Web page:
Sunday, 29 May 2016

Total Perspective Therapy

I'm going to retire another story this weekend. This is a bit of fun. We had a theme on week in the Hackney Writers Group, we had to write spin-offs from great works. One guy, a super bloke who writes under the name Lochlan Bloom, brought in a story based on Kafka's Metamorphosis. I brought in this. It's OK, it's funny but it's insubstantial. Nowadays he's a published novelist (and well done!)and I'm a bitter, ranting weirdo. There's a lesson in there somewhere. 

Believe me when I say, Mr Sifford, you are suffering from existential despair and existential despair is one of the hardest states to cure... To decide not to decide is itself a decision, after all.” Dr Halford shrugged. “There are those who say we shouldn’t cure it and that without existential crisis we would lack motivation and understanding and regress to the state of helpless children.” He paused and looked meaningfully at his patient, sat opposite, expressionless, no apparent reaction. 

Dr Halford rallied to his point: “But I say bunk!” and he bumped his fist lightly on the table between them. This brought a smile and a nod at last from Mr Sifford. “A man of your profession must remain motivated and sure of what he is doing…” Mr Sifford smiled some more. It was working. “And, the fact of the matter is if you or I or anybody else actually got their head around what the hell it is you do for a living, civilisation itself would be rocked to its core, we would be overwhelmed by scepticism, disbelief and downright Jacobinism and that… that is why I want to offer you a brand new treatment… experimental… expensive… very radical…”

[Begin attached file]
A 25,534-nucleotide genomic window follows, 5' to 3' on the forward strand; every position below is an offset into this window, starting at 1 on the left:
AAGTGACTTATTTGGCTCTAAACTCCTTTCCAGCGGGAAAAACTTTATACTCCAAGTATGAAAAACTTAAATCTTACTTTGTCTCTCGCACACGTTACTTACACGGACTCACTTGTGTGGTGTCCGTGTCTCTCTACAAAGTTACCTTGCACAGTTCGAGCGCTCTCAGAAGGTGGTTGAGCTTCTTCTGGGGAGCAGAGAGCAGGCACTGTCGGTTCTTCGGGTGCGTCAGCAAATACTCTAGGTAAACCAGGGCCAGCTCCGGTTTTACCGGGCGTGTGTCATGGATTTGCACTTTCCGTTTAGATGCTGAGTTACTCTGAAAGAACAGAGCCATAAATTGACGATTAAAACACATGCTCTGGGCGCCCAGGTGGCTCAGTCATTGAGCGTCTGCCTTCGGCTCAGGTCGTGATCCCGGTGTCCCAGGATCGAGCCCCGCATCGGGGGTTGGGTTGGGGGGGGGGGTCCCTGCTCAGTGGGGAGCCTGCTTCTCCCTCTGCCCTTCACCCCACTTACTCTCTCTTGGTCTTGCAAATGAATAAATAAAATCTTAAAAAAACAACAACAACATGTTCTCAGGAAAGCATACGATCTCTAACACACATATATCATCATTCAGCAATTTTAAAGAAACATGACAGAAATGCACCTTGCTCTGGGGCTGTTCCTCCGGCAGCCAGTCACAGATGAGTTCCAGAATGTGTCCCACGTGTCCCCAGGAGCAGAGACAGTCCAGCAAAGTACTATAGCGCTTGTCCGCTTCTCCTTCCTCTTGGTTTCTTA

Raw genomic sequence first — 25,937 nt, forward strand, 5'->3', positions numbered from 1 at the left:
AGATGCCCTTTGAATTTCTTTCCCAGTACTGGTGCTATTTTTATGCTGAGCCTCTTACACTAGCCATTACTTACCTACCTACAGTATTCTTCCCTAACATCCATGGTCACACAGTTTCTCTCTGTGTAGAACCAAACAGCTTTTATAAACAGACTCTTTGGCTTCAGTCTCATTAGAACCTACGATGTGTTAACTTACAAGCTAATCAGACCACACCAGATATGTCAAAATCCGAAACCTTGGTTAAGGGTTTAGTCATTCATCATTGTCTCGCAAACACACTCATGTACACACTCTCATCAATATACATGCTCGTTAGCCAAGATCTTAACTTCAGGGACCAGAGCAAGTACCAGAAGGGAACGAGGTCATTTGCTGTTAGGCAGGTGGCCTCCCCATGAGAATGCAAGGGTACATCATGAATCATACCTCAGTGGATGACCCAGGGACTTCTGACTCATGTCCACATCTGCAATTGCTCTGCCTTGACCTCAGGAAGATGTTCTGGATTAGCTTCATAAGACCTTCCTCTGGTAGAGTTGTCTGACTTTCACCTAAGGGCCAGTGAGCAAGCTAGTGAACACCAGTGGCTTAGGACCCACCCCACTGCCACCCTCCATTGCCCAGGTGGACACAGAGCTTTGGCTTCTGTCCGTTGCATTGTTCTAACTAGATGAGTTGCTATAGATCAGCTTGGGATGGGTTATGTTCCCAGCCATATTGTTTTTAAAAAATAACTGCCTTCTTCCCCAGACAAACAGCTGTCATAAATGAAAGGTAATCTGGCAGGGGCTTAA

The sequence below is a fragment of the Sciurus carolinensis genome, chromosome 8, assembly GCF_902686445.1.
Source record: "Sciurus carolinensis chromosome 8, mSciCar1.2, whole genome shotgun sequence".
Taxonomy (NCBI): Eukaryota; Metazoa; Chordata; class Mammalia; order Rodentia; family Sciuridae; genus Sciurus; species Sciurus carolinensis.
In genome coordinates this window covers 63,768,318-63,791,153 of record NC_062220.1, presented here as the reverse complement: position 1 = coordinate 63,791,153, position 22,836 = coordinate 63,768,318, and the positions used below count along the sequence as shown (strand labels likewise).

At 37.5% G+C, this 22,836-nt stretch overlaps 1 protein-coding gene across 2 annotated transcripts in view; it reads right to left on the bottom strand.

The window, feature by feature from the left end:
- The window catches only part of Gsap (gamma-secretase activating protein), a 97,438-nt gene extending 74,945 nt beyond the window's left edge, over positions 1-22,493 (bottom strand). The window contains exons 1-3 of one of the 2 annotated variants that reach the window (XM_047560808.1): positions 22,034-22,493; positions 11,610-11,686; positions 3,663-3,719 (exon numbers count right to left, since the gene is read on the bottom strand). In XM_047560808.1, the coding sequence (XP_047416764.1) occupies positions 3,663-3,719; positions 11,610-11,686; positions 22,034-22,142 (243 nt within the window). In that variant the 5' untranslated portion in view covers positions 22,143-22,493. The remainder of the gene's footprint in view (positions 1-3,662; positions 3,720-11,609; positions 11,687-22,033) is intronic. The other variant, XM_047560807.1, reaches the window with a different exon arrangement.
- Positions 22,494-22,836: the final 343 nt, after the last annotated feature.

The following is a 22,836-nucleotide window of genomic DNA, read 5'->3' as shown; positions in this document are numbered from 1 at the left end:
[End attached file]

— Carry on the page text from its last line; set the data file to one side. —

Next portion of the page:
What’s is it?” asked Mr Sifford.

I’ll show you” said Dr Halford. "Come with me to the basement."


Mr Sifford worked in the City for Babel-Brookes Financial Services, a centuries-old company that dealt in futures. Now a global business, back in the day it provided price hedging for agribusinesses, shipping and freight. Since deregulation the line between hedging and speculation had blurred. When Mr Sifford of Babel-Brookes ordered grain trucks to stop north of the Rio Grande to help correct the price of Mexican flour, or when he advised that rice imports into South-East Asia should be increased because of poor monsoons, he had to show Babel-Brookes was hedging not betting.

Sifford was a success. So why did he feel so ill at ease? Sifford knew that, beyond a certain stage, capital begets capital. Once you invest enough in a particular market the act of investment itself becomes self-fulfilling, the value will go up because… because.
Within this sure and certain paradigm the 2008 crash was a troubling event. For a few awful nights, Sifford laid low in his mansion, would go to bed and be haunted by the Invisible Hand. Despite appearances Sifford’s confidence was rocked and everything depended on his confidence. 

Sifford needed to hold his own. Normally, as Chief International Account Holder, Sifford would boss his office, like a master of the hounds. High finance was a dog-eat-dog world. The only way up was if someone fell off the ladder of dogs. If it got out that he was having doubts about his work it would spell disaster and the end of all dog metaphors. Sifford still wasn’t keen on psychotherapy but he read about Dr Halford online, about his practice off Harley Street, and the blurb on the website looked good: